The other boys used to tease me relentlessly. Always laughing. Kids can be so cruel. Now the warden was an especially creative disciplinarian. After the inevitable fights between me and the kids who sensed I was…different… he’d hand us each a sharpened screwdriver, lock us in the showers, kill the lights and tell us to settle it like men. Like men? We were little boys! Well, what are little boys most afraid of?

Monsters.

One day it’s me and Robbie O’Malley’s turn and he’s standing there, laughing at me like a hyena. As per usual. So I took that screwdriver and gave myself a permanent makeover. Oh, that shut Robbie up all right. Then I looked at that scared little urine-soaked boy and as the room went pitch black, said the last three words he’d ever hear. “Who’s laughing now?”

Honestly, every post had something interesting going on in it, so thanks to each writer who participated.

How about this: If you have other suggestions for dialogue challenges based on notable movies, post in comments. Maybe we’ll do something like this every month or so. I’m all about doing what we can to motivate people to write.

Winners, email me and we’ll set up your calls.

Again thanks to everyone who took the time and effort to get in touch with their inner Joker.

What is the third origin story about The Joker’s scars in The Dark Knight?

April 2nd, 2015 by

This week in my Character Development Keys class, yet another stellar session, our study script is The Dark Knight. In one of the many forum discussions, we were analyzing the story’s Nemesis figure: The Joker. The subject came up about the two stories Joker tells about his scars.

The first version he recounts to Gambol, the crime boss:

Wanna know how I got these scars? My father was a drinker and a fiend. And one night he goes off crazier than usual. Mommy gets the kitchen knife to defend herself. He doesn’t like that. Not. One. Bit. So – me watching – he takes the knife to her, laughing while he does it! Turns to me, and he says, “Why so serious, son?” Comes at me with the knife… “Why so serious?” He sticks the blade in my mouth… “Let’s put a smile on that face!” And… why so serious?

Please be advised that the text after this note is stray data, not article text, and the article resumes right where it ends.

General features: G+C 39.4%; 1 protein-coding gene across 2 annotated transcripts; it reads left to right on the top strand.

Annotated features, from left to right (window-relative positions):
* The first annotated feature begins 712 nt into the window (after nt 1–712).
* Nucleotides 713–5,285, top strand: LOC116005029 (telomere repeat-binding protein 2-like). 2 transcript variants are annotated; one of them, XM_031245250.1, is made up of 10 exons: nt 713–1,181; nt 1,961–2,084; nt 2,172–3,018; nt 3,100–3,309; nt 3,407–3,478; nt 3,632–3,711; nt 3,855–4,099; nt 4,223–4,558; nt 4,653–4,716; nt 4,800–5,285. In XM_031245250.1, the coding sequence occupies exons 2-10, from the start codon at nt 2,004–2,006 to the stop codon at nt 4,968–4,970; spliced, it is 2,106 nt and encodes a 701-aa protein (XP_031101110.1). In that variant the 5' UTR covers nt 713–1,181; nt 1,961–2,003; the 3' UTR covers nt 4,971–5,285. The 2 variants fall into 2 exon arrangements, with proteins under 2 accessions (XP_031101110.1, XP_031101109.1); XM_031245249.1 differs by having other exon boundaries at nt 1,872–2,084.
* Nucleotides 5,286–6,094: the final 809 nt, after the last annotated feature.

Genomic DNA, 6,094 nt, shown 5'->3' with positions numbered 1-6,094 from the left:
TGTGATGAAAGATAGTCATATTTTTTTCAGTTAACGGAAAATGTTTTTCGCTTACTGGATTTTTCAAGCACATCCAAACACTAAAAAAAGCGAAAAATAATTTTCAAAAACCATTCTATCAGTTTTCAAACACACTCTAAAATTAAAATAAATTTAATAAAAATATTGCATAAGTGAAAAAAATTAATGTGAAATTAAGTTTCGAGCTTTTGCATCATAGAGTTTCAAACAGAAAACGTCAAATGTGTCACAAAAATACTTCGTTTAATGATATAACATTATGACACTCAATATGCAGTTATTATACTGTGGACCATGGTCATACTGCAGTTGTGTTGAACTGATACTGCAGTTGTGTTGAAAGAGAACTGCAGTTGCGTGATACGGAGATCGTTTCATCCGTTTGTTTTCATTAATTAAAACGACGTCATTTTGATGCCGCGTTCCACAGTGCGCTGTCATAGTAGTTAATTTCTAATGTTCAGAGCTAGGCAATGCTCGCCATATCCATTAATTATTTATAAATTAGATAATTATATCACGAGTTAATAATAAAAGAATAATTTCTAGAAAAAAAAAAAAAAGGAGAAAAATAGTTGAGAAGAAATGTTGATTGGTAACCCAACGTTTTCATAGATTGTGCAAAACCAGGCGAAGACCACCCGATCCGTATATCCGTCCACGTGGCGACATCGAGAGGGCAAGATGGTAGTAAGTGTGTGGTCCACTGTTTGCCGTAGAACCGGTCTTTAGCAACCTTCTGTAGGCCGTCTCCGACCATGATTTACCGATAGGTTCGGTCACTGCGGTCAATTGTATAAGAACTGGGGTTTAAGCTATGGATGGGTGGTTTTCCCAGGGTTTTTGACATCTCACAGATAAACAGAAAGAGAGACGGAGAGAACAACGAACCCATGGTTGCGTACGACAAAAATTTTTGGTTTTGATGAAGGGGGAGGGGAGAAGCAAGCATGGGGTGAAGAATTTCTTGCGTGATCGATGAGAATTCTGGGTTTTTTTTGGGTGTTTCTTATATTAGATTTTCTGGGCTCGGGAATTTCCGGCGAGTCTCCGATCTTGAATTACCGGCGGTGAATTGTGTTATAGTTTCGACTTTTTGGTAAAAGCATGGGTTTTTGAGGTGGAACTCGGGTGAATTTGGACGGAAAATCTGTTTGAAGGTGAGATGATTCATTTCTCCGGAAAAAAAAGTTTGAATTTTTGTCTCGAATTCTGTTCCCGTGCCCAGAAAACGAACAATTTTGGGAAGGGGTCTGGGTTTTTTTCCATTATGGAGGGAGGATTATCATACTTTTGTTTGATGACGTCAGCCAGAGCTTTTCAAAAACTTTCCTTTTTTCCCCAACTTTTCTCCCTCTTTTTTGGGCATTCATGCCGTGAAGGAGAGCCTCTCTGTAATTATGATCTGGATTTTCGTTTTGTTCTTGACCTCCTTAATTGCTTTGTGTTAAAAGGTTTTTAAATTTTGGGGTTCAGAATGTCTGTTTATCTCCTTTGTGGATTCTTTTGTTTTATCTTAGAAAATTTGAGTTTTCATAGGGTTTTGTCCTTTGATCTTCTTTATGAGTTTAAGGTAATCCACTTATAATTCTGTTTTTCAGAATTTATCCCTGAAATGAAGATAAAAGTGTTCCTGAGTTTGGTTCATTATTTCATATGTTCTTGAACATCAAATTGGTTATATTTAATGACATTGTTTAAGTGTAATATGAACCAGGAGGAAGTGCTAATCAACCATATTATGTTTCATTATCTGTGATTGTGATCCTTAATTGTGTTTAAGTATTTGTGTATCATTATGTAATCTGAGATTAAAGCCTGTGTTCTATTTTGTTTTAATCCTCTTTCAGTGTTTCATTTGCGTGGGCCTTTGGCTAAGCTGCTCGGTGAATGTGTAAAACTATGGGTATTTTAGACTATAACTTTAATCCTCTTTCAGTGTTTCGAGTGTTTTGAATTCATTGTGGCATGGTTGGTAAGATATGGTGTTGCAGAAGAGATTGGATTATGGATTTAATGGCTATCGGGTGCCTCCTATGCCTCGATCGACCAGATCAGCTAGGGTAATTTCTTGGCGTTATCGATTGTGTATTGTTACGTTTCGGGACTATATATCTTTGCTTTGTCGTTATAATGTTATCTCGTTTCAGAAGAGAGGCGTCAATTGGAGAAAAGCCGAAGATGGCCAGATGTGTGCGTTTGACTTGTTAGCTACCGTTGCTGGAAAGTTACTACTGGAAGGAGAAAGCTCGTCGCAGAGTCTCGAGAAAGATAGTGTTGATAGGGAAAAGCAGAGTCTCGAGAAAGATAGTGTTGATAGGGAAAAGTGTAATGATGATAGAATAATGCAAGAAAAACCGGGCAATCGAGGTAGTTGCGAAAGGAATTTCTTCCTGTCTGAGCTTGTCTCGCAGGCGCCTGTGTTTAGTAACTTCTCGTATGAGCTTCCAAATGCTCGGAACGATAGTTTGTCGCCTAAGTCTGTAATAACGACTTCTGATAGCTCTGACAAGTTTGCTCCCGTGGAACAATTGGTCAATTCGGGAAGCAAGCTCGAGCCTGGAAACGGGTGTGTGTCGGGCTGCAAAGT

The second version he tells to Rachel:

Oh, you look nervous. Is it the scars? Wanna know how I got ‘em? C’mere, look at me. So, I had a wife, who was beautiful…like you, who tells me I worry too much, who tells me I oughta smile more, who gambles and gets in deep with the sharks… Hey. One day they carve her face. And we got no money for surgeries. She can’t take it. I just want to see her smile again. Hmm? I just wanted to let her know that I don’t care about the scars. So, I stick a razor in my mouth and do this… to myself. And you know what? She can’t stand the sight of me! She leaves! Now I see the funny side. Now, I’m always smiling!

There’s an obvious discussion to be had about these two. Obviously they both can’t be true, so which one is it? Or more likely, neither is. But then I got to thinking about the final struggle between Batman and Joker. And just before Joker is going to detonate the bombs on the ships, he says this:

Joker: Speaking of which, you know how I got these scars?

To which Batman replies:

Batman: No, but I know how you got these.

Then proceeds to assault Joker and send him tumbling ass over teacups off the skyscraper only to save the Bad Guy’s life. You can see the specific interchange at the 01:30 mark of this clip:

My question is this: What was Joker’s third story? What would he have told Batman had he had the chance? It might be fun for folks to take a whack at Joker’s third — unspoken — story.

To spice up things, how about a prize? I’ll do a 30 minute teleconference with the writer of the winning entry. If you have a story idea — logline or short treatment (no more than 2 pages) — we can discuss that. Or if you just want to talk about writing, we can do that, too.

For inspiration, you might start off with this interesting analysis on Reddit about the first two stories.

But what is that mysterious third story Joker started to tell? Put your creativity to work and concoct a story Joker might tell.